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J Hosp Infect. 2012 Apr;80(4):304-9. doi: 10.1016/j.jhin.2012.01.003. Epub 2012 Feb 18.

Randomized controlled trial of taurolidine citrate versus heparin as catheter lock solution in paediatric patients with haematological malignancies.

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Department of Paediatric Nephrology, Charité University Medicine Berlin, Berlin, Germany.



A catheter lock solution containing 1.35% taurolidine and 4% citrate could potentially disrupt bacterial surface adherence and consecutive biofilm production due to the anti-adherence properties of taurolidine and the anticlotting and chelator activities of both compounds.


To compare the impact on microbial catheter colonization and infectious complications of heparin and taurolidine citrate as central venous catheter (CVC) lock solutions in paediatric patients with haematological malignancies.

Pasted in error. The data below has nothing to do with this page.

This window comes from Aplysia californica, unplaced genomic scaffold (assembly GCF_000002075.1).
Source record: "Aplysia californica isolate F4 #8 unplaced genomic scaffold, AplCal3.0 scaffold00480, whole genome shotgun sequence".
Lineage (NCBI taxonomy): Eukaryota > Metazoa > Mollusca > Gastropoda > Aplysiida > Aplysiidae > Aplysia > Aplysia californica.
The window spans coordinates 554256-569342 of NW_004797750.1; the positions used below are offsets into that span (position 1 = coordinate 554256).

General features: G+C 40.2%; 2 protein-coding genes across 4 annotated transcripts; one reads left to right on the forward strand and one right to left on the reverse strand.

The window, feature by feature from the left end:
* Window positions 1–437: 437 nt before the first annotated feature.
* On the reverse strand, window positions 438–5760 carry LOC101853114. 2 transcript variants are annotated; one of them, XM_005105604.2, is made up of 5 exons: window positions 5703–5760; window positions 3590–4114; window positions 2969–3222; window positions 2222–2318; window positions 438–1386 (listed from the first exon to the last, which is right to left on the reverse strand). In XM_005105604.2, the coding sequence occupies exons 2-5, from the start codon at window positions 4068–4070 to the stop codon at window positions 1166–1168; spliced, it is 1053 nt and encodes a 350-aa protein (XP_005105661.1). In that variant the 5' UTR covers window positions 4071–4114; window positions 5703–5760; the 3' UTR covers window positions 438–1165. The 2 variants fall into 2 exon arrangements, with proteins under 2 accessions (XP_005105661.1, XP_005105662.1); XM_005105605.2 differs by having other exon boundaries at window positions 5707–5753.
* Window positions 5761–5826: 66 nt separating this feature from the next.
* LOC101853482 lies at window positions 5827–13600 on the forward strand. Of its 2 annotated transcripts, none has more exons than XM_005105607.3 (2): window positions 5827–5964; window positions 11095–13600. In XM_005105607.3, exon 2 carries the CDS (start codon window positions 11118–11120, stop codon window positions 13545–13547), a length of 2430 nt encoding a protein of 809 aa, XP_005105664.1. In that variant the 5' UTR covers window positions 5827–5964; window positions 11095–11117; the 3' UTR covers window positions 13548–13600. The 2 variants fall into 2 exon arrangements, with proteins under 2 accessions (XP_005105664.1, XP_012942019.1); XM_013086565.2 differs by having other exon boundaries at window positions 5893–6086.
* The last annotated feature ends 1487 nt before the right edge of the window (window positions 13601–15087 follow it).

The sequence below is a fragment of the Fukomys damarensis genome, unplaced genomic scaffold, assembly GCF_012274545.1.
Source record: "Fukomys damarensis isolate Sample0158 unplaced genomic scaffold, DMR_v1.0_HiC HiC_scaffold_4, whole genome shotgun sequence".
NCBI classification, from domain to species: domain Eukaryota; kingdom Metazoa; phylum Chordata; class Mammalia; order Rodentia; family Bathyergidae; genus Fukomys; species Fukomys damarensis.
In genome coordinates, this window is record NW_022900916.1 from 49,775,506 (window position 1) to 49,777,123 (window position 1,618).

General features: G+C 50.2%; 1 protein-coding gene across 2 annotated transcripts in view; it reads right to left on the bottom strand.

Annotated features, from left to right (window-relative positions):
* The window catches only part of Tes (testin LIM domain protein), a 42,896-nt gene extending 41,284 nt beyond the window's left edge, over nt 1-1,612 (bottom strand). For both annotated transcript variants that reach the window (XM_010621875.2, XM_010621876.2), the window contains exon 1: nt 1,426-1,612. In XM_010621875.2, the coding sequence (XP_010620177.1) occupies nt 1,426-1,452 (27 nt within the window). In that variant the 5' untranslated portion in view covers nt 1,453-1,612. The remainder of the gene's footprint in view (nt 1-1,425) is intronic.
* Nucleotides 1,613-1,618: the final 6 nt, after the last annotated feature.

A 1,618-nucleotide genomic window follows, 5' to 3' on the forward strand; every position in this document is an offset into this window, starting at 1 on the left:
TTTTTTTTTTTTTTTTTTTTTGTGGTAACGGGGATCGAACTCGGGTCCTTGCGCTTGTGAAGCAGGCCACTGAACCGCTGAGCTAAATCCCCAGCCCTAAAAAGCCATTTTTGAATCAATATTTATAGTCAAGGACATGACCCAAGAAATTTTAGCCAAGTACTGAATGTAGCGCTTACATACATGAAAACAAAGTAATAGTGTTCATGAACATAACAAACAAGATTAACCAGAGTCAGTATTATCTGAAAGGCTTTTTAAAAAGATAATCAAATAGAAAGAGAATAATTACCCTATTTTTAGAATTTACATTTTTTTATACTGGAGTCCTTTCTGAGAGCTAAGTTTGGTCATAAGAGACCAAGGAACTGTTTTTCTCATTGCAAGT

Seventy-one patients aged 1.4-18 years were randomized to two treatment groups using either heparin (N = 36) or taurolidine citrate (N = 35). Infectious complications and clinical side-effects were prospectively monitored and microbial colonization of catheters was assessed at the time of removal.


There were two bloodstream infections in the taurolidine citrate group versus nine in the heparin group (0.3 vs 1.3 infections per 1000 catheter-days; P = 0.03). Fever of unknown origin and catheter occlusions were observed with a similar frequency in both groups. Microbial colonization was found in 25.4% catheters. The time of no-lock use, but not the type of lock solution or time of observation, was a significant predictor of catheter colonization (P = 0.004). Colonization was not observed in CVCs used immediately with taurolidine citrate lock. Seven patients in the taurolidine citrate group (20%) experienced side-effects (nausea, vomiting, abnormal taste sensations).


The use of taurolidine citrate lock solution was associated with a significant reduction in bloodstream infection in immunocompromised paediatric patients. Taurolidine citrate may prevent colonization of CVCs if used from the time of insertion, but not after a period of no-lock catheter use.

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